Rashes and other Skin Problems (dermatitis, Eczema, rashes)
Don’t Let Hand Rashes Ruin Your Winter
Hand rashes can be frustrating, especially when the cause of your rash is unknown. Was it a new brand of hand soap? Eczema? Or just really dry skin? According to dermatologists from the American Academy of Dermatology, it could be any of these things and more. Hand rashes, they say, commonly occur because of something you touched or something happening inside your body.
“There are many reasons for hand rashes,” said Melissa Piliang, MD, FAAD, a board-certified dermatologist at the Cleveland Clinic in Ohio. “The most common cause is eczema, but some hand rashes may have an allergic cause. Sometimes, an allergy can develop after years of touching the same things daily without a problem, like your wedding ring, skin care products or foods such as fish, garlic or citrus fruits.”
To help prevent a hand rash, Dr. Piliang recommends the following tips:
- Wear task-appropriate, protective gloves. Harsh chemicals, such as dyes and detergents, and even water can irritate your skin and cause a hand rash. To protect your hands, wear gloves while gardening or doing housework. Remember to replace gloves that develop a hole, and never wear wet gloves.
- Wear warm gloves in cold temperatures. Cold weather can be very drying to your hands, making it a good idea to wear warm, insulated gloves or mittens outdoors.
- Wash your hands without irritating them. Since soap and water can remove oils from your skin, wash your hands with warm water and a mild cleanser, such as a beauty bar or moisturizing liquid.
- Apply moisturizer often and generously. Apply it immediately after washing your hands and multiple times throughout the day. For the best results, use a product that contains glycerin or petrolatum.
“Thousands of things can cause a hand rash, yet most hand rashes look a lot alike to the untrained eye,” said Dr. Piliang. “If you get a hand rash, see a board-certified dermatologist to help identify the cause and prevent it from becoming painful or disabling.”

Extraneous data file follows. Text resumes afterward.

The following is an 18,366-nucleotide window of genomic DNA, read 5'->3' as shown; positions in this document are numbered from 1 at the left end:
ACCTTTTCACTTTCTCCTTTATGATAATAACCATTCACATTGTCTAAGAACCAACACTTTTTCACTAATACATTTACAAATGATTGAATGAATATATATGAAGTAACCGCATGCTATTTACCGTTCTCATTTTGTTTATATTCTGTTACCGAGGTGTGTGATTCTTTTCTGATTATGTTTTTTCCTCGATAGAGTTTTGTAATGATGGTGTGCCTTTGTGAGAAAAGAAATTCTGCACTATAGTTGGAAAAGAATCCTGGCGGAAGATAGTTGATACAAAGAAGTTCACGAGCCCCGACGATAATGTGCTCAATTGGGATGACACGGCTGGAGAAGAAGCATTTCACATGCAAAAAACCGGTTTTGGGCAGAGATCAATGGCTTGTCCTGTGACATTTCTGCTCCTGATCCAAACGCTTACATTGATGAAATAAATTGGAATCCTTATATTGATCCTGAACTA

Treatment plans for hand rashes may include a non-prescription cream or lotion or prescription medication. If a dermatologist suspects that an allergy is the cause, he or she may recommend an allergy skin test called patch testing.
These tips are demonstrated in “How to Prevent and Treat Hand Rashes,” a video posted to the AAD website and YouTube channel. This video is part of the AAD’s “Video of the Month” series, which offers tips people can use to properly care for their skin, hair and nails. A new video in the series posts to the AAD website and YouTube channel
Headquartered in Schaumburg, Ill., the American Academy of Dermatology, founded in 1938, is the largest, most influential, and most representative of all dermatologic associations. With a membership of more than 18,000 physicians worldwide, the AAD is committed to: advancing the diagnosis and medical, surgical and cosmetic treatment of the skin, hair and nails; advocating high standards in clinical practice, education, and research in dermatology; and supporting and enhancing patient care for a lifetime of healthier skin, hair and nails. For more information, contact the AAD at 1-888-462-DERM (3376) or aad.org. Follow the AAD on Facebook (American Academy of Dermatology), Twitter (@AADskin), or YouTube (AcademyofDermatology).